It’s week 22, so I’m ahead of the game. So maybe I’ll actually finish the Asimov book. Or I’ll do what I did yesterday, and buy another 12 books because now I’m interested in Sherlock Holmes…
Oh, and also halfway there.
I’ll give you all the links up front, and all the pictures at the end.
All the pictures are here.
9:20 Phil Zuckerman
10:00 Edward Tabash
10:40 Brian Dunning
11:20 William Lobdell
Lunch 12-1 with ‘Tabletalk’ table discussions
1:00 Michael Shermer
1:45 PZ Myers
2:30 Dan Barker
3:15 Stephanie Campbell
4:00 John Shook
4:45 Joe Nickell
The conference was in Costa Mesa, and I’m in Glendale, feel free to map it, suffice to say it takes about an hour fifteen to do that drive. I decided I wasn’t going to kill myself and try to get there at 9 since I didn’t really know any of the morning speakers and I didn’t want to get up at 6AM on a Saturday. So I got there around 10:45 and got through the whole check in thing to catch the second half of Brian Dunning’s talk. He was talking about the Virgin of Guadalupe and I confess my interest was not sparked by the topic. Which is just as well as it gave me time to get my bearings.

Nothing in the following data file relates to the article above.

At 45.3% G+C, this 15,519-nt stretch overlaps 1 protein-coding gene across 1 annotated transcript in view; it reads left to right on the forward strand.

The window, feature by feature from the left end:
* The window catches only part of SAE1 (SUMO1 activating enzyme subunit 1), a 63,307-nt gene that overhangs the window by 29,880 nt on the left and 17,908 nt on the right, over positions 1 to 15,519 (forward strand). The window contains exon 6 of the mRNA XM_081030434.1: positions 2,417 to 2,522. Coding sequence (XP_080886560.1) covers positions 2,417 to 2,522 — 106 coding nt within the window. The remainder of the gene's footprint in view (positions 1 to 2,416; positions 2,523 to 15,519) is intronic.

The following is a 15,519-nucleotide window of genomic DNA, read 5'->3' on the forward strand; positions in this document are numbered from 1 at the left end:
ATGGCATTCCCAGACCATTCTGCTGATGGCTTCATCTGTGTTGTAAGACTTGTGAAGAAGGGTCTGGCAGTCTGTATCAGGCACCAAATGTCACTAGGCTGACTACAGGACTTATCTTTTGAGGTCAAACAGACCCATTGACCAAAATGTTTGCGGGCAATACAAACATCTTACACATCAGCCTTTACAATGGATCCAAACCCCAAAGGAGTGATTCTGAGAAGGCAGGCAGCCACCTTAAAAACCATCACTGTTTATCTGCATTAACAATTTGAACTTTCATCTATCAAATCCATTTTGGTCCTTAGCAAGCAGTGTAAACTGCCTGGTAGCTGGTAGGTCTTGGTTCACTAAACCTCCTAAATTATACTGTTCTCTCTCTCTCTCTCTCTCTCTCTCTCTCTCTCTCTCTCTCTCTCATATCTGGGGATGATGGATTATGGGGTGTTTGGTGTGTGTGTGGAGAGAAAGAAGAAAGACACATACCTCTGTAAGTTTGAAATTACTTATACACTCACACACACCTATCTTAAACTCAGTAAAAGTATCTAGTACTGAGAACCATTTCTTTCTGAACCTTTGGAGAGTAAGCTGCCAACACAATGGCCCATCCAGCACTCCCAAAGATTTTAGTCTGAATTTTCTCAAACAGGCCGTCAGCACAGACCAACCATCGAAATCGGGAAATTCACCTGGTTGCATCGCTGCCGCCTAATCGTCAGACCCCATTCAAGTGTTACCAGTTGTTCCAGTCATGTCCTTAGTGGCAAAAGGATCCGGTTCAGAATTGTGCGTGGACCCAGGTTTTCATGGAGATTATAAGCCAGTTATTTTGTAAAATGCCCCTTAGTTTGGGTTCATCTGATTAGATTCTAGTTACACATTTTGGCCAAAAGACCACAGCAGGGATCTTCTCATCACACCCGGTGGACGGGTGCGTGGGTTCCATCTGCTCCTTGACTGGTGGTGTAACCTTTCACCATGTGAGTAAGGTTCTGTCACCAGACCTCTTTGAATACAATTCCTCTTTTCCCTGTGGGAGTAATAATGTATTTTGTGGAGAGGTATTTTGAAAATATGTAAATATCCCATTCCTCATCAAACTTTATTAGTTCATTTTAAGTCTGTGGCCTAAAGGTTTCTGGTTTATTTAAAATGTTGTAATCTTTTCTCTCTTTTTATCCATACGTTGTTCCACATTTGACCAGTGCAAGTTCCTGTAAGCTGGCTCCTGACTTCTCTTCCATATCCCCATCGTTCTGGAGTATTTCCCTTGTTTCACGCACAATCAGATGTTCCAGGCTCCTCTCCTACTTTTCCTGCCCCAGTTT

The conference was held in a community center adjacent to a local public library. It was a smallish venue, and everything was contained within one large room. This was a little awkward because the vendors and speakers were in the same room, so if you wanted to go look at stuff you had to do it either as quietly and unobtrusively as possible or in short bursts between speakers.
After Dunning was finished, I met up with a guy I met on Meetup.com who had said he was also going and sat up front with him. So the first talk I sat through entirely was William Lobdell. Lobdell is a very dynamic speaker, and I really preferred the speakers who focused on sort of broader strokes and the whys and what we can do about it, not just simple facts. And I am always drawn to stories of how people lost their faith.